Today I'll post my fav rsync options.

rsync is a little program that automates the syncronization between two folders, filesystems or partitions, the beauty of it is that is even works remotely (by relying on the SSH Protocol - Quick Tip: Configure and use SSH keys for that!).

Its main use is to move every kind of data, either local (ie. between hdds) or within a network.

Synchronisation means that rsync checks for all the files that are on the Source location versus the files that are present on the Destination, efficiently transferring only the things that have changed or that are missing.

Every standard Linux System Administrator should know rsync (man rsync), but given there's too many options and most people are averse to cold mans, I'll post some useful settings I've used in the past.

At its basic, rsync may be used as follows:


Were $SOURCE and/or $DESTINATION can either be a local folder or a remote folder (accessed via ssh, [email protected]:/home/andy/backup).

If you have time to tweak its settings a bit, you may gain more functionality or performance gains.

You'd normally play with rsync through bash scripts but occasionally you may wish to use it directly for the odd manual backup job.

When used from the console, you'll need to remember some of its useful settings, so here I'll share some.

The options.

For a basic rsync between two places without "deletion", you'd use somethin similar:

rsync-aHvzh --progress SRC DST

-a is shorthand for "-rlptgoD"-Options ("a" stands for archive - check past this section for a more detailed explanation).

-H stands for hard links preservation.

-v is for verbose - I wonder if you appreciate talkative programs?

-z specifies to compress the SOURCE files before transferring them to the DESTINATION - This is best used with highly compressible data (such as documents) and where the processor resources are abundant.

-h shows human readable file sizes (ie. instead of "10737418240 bytes transferred").

--progress shows a cute ASCII gfx progress bar.

"-rlptgoD" options.

Once you know what the above options do, I'll show you what does "-rlptgoD" mean (these are simpler):

-r is for recursive, essentially you'll need this if you'd like to copy or move entire directories and subdirectories (ie. not only files).

-l keeps the symbolic links as such.

-p copies the same UNIX file permissions to the destination (r,w + x).

-t keeps the same date and time of the SOURCE files (IMHO, it is recommended to retain the same date and time of the source files onto the destination - this way rsync knows if the files have changed).

-g Same Group (similar to -p) - it retains the same group membership as the Source on the destination..

-o Same Owner (similar to -p) - it retains the same owner as the Source on the destination.

-D preserves character devices and block devices (ls /dev to see what these are) on the receiving end.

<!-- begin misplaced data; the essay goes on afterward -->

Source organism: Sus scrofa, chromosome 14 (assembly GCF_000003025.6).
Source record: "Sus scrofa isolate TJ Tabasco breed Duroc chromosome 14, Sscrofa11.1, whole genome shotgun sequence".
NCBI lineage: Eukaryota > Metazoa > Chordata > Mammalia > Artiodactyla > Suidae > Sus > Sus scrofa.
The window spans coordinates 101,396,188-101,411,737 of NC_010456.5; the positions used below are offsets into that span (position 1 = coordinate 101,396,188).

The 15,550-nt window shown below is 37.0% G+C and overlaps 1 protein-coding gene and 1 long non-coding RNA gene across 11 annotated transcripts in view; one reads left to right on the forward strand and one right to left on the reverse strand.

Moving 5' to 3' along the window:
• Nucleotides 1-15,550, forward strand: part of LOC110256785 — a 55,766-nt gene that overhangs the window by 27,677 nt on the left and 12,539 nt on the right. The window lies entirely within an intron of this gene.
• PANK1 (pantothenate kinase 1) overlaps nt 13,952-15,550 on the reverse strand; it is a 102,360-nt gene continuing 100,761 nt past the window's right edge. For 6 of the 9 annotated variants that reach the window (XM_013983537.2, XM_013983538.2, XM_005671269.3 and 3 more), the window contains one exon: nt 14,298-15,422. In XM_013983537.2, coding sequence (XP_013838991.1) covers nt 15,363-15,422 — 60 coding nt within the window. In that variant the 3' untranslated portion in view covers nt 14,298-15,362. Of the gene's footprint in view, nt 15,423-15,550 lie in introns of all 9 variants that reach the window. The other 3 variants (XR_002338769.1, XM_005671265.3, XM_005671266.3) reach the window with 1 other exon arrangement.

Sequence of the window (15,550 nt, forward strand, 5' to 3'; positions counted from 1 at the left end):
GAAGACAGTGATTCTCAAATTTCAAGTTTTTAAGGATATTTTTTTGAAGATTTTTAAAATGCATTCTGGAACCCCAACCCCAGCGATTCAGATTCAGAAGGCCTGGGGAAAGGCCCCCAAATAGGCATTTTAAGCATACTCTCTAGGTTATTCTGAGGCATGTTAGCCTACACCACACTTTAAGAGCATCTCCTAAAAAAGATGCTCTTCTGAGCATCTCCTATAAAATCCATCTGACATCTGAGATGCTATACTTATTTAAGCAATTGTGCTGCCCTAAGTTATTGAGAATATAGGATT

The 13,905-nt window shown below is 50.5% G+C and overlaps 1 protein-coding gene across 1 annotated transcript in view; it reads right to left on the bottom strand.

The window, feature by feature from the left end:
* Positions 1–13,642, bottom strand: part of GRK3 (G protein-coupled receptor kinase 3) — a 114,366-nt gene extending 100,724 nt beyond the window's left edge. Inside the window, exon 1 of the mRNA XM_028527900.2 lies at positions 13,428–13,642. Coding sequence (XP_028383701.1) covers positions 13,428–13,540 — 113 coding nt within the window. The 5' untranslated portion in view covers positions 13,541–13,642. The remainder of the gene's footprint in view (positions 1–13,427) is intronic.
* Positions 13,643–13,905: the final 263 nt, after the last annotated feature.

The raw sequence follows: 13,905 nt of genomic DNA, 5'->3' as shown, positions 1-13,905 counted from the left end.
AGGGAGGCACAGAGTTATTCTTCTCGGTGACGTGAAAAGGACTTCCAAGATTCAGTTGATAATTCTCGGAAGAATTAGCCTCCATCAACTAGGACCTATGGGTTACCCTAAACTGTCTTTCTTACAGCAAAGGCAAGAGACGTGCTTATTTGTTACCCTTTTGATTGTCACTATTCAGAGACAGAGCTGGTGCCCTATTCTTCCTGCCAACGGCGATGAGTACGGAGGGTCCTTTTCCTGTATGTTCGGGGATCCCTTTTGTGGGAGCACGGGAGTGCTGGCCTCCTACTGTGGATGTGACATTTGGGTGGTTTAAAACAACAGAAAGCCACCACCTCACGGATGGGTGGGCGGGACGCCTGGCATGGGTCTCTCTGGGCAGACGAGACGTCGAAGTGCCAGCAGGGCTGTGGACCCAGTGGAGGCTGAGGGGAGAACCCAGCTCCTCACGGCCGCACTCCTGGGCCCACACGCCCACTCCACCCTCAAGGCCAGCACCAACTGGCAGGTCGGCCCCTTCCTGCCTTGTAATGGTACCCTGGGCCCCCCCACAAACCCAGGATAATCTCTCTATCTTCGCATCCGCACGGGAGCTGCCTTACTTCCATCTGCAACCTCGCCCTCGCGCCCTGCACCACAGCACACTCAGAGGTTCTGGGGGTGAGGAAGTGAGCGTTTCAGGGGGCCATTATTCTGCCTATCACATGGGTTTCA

Dry Run

Another useful option I've used in the past is -n.

-n stands for DRY RUN.

A Dry Run is when you are still unsure what will happen to your data with the options that you've chosen.

This is especially useful when you are still experimenting with your rsync options and you don't want to disrupt your data.



If you feel confident of killing your data, there are many ways you may wish to go about it.

Rsync allows you to automate the destruction of your data in three specific ways (head, heart or jugular) - during an rsync transfer, you may delete your data before, during or after the transfer process.

Obviously, these options are useful only when scripting or if the Source data can easily be re-created, so my recommendation is to never use them while performing manual once-off transfers.

You may use the below (self-descriptive) options as follows:

--delete-before (this deletes data on the target before the file transfer begins).





rsync allows you to specify some files or dirs to exclude from the file transfer process.

The syntax is as follows:

--exclude file01.txt etc

All the files or dirs specified after the --exclude option won't be transferred to the destination.

For example, you might wish to exclude /sys, /dev, /tmp, etc.

--exclude is ok for excluding a bunch of odd folders and it allows you to go overboard with wildcards, 'though it easily messes up your command whenever the things to exclude become more than three.


To keep things tidy and your rsync command more readable, you can create an external text file that lists all the things to exclude (one per line).

To better explain what I mean, let's assume you're copying the whole slash filesystem ("/") for backup purposes.

Normally, you may not wish to transfer the following folders: tmp, dev, proc, sys, floppy, cdrom, rsync, mnt, media.

To exclude them all in one shot, you may create a simple text file that contains (one per line), the name of the folder you don't want to transfer:

echo -e "/tmp\n/dev\n/proc\n/sys\n/floppy\n/cdrom\n/rsync\n/mnt\n/media\n" > /tmp/excluded.txt

You may then recall the "excluded files list"-file with the option "--exclude-from=/tmp/excluded.txt".

Senior Professional Network and Computer Systems Engineer during work hours and father when home.

Andrea strives to deliver outstanding customer service and heaps of love towards his family.

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